1. Even in the now-unlikely event that Benny Gantz becomes Israel’s next prime minister, it is clear that Blue and White is the biggest loser of this election. Before Gantz announced that he would form a political party and run for Knesset, the excitement and energy surrounding his then-potential candidacy was palpable. As an former IDF chief of staff, he was a clear alternative to Bibi Netanyahu’s unstated assertion that he was the only person qualified to ensure Israel’s security, and he was seen as a “nice” guy that would maintain a moral high ground by running a positive, issues-based campaign that would Netanyahu and the Likud alone in the gutter of wild allegations and mud-slinging.
All that dissipated when Gantz failed to resist Netanyahu’s attacks. I believe that Blue and White’s path to a 40-plus Knesset seat showing would have been easy: “If you are convicted felons (Aryeh Deri, Tzahi Hanegbi) returning to serve in government, vote for the Likud. If you’re happy with Netanyahu’s stewardship of Israel’s relationship with American Jews and his nurturing of division in Israeli society, vote for him. If you’re happy with a crumbling health system, with 42-child first grade classes, vote for Bibi. If not, vote for me.”
In other words, Bibi fatigue is real, and Gantz failed to analyse the reasons and to capitalise on it. That alone makes him unfit to be prime minister.
2. Netanyahu will form the next coalition, and invited Meir Kahane’s disciples into the Knesset along the way. There is no way now to discourage his feeling that he has received a strong mandate for his Arab-baiting, Trump-embracing, Haredi-coddling administration ways.
This is unfortunate, because Bibi fatigue is very much real. In an election focused only on personalities, Netanyahu emerged tied with a previously admired, but essentially unknown quantity (Gantz). between two parties with essentially the same security views (the Zionist left appears headed for a grand total of 10 seats).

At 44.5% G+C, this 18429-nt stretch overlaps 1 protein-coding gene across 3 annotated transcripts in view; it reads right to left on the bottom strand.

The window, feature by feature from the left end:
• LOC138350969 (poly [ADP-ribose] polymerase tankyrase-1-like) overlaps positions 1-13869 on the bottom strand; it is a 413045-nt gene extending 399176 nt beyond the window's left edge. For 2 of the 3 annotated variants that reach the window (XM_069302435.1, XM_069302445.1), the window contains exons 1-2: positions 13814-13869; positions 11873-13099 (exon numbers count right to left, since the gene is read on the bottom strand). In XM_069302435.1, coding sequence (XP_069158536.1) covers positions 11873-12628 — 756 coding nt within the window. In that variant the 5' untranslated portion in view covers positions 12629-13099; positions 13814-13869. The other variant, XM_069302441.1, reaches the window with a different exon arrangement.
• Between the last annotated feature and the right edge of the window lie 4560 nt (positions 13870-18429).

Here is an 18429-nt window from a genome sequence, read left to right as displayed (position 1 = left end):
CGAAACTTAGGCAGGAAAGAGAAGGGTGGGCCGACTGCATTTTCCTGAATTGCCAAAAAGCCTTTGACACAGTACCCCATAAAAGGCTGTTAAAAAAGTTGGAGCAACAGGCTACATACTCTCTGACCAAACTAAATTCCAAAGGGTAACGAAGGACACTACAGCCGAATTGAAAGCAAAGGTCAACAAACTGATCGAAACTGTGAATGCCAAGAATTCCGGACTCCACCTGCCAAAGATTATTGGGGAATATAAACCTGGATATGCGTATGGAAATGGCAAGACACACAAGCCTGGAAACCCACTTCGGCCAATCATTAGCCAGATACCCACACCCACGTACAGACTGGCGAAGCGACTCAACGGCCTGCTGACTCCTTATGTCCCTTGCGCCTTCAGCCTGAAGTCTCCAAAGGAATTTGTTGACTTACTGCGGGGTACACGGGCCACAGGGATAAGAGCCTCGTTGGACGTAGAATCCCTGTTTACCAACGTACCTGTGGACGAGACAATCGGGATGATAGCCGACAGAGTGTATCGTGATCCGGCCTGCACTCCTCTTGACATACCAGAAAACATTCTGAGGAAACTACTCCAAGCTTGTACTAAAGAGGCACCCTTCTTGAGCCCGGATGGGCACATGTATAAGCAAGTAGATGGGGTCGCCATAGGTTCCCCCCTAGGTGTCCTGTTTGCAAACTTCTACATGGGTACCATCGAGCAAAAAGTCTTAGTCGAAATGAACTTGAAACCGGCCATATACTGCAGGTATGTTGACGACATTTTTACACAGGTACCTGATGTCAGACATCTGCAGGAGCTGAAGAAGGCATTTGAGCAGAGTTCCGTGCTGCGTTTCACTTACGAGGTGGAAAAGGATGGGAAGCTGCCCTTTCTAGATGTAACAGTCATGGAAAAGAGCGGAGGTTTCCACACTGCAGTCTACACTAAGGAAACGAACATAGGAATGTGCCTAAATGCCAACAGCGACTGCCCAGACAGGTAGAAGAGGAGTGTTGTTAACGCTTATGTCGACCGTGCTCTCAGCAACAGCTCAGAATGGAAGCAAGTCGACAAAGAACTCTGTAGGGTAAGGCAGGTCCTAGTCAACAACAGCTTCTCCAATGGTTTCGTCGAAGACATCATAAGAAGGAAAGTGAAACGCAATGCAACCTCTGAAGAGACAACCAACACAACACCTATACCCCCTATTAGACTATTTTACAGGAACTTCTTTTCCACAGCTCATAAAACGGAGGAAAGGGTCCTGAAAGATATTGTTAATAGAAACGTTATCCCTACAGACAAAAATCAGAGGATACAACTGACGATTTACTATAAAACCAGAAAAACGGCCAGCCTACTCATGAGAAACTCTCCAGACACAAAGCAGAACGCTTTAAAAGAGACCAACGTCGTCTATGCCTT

3. Netanyahu’s victory is also the functional end of the litany of corruption charges he has been battling for years. Despite the allegations of Cases 1000, 2000, 3000, and 4000, the voters have spoken: They want Bibi.
On one hand, one could view this as a good thing: Despite Netanyahu’s conviction in the media, the people have spoken: Israelis – even prime ministers – are innocent until proven guilty, and we will not accept trials-by-media.
Despite Bibi’s certain celebration that he was right all along (“there won’t be anything because nothing illegal happened), the cloud of corruption grew darker over Israel yesterday. In addition to aforementioned Deri and Hanegbi, Israelis returned to office no fewer than four individuals facing ongoing police investigations on corruption charges (Netanyahu, David Bitan [Likud], Yaakov Litzman [United Torah Judaism], Deri again [Shas]). Together, those parties hold 51 Knesset seats.
Add into the mix Jewish Home/Otzma Yehudit chairman Bezalel Smotrich’s insistence that he would condition joining the next government on passing a clemency law for Netanyahu (there is no chance he will stick to that threat, but still…) and you can add in another five seats.
Netanyahu and his supporters can crow about a “the strength of Israeli democracy” all they want, and at first glance they are right. We had elections; the people have spoken. But the description of Israel’s democracy as “healthy” too closely resembles the prophet Isaiah’s warning.
חָדְשֵׁיכֶם וּמוֹעֲדֵיכֶם שָׂנְאָה נַפְשִׁי, הָיוּ עָלַי לָטֹרַח;
“Your monthly and holiday sacrifices have become disgusting to [God],” the prophet warned.
In other words, Isaiah noted that he lived at a time when people carefully observed the letter of religious law while allowing the sacred principles underlying them to rot. Everyone smiled and laughed as they observed the laws of kosher food and of Shabbat, of dressing modestly and of avoiding hametz on Pesach, while paying little more than lip service to the deeper principles of religious life – true inner modesty, deep-seeded awareness of God, to humbly celebrating our place in God’s creation.
In the current example, I fear that we fool ourselves into thinking that on a technical level, we’ve fulfilled all the requirements of clean politics and democracy while allowing the inner meaning of those exalted phrases to wither. (Yes, democracy: Last time, Arab Israelis were charging to the polls; this time, they Likud saw fit to film Arab citizens as they entered the polling stations. If that doesn’t make one shudder, I don’t know what would).
This, to me, is the only existential issue facing Israel today, and today’s election results indicate that my fears are well-founded. More than security policy or our geopolitical relationships, this is the issue that truly frightens me.